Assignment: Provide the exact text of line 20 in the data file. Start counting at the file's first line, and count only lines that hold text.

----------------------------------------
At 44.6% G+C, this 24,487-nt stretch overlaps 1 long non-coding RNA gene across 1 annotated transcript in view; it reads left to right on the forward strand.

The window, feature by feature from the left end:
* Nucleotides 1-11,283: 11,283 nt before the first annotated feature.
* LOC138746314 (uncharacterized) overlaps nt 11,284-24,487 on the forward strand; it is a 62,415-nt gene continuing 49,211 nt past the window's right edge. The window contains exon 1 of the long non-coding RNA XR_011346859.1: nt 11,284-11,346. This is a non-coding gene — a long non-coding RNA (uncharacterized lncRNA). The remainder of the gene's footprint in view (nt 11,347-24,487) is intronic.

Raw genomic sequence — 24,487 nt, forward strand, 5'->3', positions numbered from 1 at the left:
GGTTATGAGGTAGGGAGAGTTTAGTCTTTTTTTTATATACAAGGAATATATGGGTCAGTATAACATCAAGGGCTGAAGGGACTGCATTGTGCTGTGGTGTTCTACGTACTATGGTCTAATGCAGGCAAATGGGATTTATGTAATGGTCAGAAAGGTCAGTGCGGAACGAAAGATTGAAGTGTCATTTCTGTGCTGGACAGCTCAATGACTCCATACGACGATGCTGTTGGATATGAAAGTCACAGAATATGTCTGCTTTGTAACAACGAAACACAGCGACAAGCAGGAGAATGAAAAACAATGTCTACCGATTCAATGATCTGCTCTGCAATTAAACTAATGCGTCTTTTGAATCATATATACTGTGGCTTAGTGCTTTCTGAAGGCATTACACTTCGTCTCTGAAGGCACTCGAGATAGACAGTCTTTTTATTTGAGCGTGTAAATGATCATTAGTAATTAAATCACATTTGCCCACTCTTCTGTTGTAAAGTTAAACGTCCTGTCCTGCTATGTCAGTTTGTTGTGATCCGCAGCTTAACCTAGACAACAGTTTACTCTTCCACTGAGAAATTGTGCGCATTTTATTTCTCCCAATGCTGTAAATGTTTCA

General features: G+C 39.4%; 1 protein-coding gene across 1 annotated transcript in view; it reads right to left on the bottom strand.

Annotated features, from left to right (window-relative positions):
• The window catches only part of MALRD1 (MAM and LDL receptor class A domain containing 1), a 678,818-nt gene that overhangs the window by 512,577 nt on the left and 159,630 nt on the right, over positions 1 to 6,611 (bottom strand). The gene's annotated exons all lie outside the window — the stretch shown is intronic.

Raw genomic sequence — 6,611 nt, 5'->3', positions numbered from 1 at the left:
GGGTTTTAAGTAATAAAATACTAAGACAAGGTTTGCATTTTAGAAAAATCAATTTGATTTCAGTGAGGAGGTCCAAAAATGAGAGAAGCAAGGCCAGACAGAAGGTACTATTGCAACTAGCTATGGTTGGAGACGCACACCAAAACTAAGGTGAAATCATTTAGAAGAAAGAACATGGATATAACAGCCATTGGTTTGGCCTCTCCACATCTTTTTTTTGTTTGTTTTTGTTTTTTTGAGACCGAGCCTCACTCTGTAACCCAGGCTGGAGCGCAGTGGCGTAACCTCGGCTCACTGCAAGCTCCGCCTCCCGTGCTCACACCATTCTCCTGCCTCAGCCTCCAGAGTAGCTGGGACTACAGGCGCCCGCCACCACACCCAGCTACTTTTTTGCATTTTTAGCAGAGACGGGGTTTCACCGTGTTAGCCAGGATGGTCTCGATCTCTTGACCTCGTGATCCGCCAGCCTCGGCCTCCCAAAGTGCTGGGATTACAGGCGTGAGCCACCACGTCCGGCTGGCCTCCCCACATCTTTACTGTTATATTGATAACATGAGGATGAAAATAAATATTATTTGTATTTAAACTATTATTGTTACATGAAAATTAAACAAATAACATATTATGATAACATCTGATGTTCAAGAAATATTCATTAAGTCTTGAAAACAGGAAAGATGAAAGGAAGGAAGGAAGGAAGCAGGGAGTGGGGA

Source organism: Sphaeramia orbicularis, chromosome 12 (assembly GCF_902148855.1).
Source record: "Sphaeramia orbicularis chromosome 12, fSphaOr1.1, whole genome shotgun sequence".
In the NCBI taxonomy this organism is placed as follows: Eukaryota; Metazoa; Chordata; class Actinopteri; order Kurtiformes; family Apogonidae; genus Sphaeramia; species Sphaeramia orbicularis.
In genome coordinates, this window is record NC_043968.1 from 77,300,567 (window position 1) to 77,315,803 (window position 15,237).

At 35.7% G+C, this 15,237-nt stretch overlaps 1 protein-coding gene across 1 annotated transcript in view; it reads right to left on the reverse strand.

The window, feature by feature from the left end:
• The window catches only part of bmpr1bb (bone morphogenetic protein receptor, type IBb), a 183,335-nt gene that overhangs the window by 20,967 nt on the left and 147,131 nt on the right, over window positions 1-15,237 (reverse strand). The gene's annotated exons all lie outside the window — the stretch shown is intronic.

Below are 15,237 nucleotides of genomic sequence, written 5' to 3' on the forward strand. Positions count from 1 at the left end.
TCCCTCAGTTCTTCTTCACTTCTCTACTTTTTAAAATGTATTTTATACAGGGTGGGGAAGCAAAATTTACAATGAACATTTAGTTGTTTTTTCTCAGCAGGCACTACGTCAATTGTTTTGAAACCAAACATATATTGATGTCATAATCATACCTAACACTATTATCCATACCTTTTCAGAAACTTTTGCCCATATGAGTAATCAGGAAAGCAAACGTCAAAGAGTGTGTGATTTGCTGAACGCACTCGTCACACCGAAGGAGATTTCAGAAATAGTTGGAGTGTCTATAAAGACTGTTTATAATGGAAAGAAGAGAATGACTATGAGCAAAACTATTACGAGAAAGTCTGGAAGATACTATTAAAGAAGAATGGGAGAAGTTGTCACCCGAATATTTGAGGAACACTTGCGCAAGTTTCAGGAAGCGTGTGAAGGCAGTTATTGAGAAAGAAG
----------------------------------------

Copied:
TCCCTCAGTTCTTCTTCACTTCTCTACTTTTTAAAATGTATTTTATACAGGGTGGGGAAGCAAAATTTACAATGAACATTTAGTTGTTTTTTCTCAGCAGGCACTACGTCAATTGTTTTGAAACCAAACATATATTGATGTCATAATCATACCTAACACTATTATCCATACCTTTTCAGAAACTTTTGCCCATATGAGTAATCAGGAAAGCAAACGTCAAAGAGTGTGTGATTTGCTGAACGCACTCGTCACACCGAAGGAGATTTCAGAAATAGTTGGAGTGTCTATAAAGACTGTTTATAATGGAAAGAAGAGAATGACTATGAGCAAAACTATTACGAGAAAGTCTGGAAGATACTATTAAAGAAGAATGGGAGAAGTTGTCACCCGAATATTTGAGGAACACTTGCGCAAGTTTCAGGAAGCGTGTGAAGGCAGTTATTGAGAAAGAAG